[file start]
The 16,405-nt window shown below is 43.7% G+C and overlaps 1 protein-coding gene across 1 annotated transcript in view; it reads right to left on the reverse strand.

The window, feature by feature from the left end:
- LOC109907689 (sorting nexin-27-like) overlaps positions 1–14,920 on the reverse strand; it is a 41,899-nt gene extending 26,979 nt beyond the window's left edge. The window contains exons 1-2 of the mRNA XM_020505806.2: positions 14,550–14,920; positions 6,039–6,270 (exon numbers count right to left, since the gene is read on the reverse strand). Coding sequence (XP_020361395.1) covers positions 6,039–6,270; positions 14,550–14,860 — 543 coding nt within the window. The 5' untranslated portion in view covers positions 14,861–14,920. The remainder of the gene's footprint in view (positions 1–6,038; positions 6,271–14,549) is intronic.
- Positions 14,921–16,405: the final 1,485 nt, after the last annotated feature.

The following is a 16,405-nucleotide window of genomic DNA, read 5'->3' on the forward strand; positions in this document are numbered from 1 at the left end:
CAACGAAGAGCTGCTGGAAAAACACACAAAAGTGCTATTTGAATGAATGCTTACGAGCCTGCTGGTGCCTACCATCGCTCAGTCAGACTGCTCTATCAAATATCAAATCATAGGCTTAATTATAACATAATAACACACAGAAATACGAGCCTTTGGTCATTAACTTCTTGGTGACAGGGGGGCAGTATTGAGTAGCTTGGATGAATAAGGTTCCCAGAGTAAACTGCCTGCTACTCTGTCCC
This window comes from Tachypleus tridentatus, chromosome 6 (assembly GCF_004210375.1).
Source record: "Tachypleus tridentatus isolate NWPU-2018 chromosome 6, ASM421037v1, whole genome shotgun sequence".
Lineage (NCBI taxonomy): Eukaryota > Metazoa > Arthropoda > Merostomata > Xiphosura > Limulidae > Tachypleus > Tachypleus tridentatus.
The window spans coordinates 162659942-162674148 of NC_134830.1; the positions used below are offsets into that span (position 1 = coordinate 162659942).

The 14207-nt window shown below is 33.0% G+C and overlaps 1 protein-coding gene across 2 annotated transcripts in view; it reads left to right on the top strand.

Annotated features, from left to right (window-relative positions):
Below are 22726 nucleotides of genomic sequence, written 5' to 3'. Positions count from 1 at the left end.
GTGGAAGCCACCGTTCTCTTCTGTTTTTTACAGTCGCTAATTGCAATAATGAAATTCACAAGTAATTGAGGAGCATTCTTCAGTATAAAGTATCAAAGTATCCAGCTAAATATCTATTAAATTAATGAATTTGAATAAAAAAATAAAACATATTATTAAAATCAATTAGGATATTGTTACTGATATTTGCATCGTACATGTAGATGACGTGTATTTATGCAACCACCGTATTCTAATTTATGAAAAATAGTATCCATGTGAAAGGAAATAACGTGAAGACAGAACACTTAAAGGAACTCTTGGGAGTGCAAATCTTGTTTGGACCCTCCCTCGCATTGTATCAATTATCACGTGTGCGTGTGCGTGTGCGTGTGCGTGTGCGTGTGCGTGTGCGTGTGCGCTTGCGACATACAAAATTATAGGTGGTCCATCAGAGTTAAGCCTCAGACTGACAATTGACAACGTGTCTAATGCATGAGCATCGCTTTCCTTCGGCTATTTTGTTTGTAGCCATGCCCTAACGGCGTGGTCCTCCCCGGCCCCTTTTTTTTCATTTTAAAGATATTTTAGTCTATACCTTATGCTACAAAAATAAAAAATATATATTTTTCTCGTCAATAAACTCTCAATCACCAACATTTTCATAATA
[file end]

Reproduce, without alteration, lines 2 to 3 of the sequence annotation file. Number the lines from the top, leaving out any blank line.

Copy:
The window, feature by feature from the left end:
- LOC109907689 (sorting nexin-27-like) overlaps positions 1–14,920 on the reverse strand; it is a 41,899-nt gene extending 26,979 nt beyond the window's left edge. The window contains exons 1-2 of the mRNA XM_020505806.2: positions 14,550–14,920; positions 6,039–6,270 (exon numbers count right to left, since the gene is read on the reverse strand). Coding sequence (XP_020361395.1) covers positions 6,039–6,270; positions 14,550–14,860 — 543 coding nt within the window. The 5' untranslated portion in view covers positions 14,861–14,920. The remainder of the gene's footprint in view (positions 1–6,038; positions 6,271–14,549) is intronic.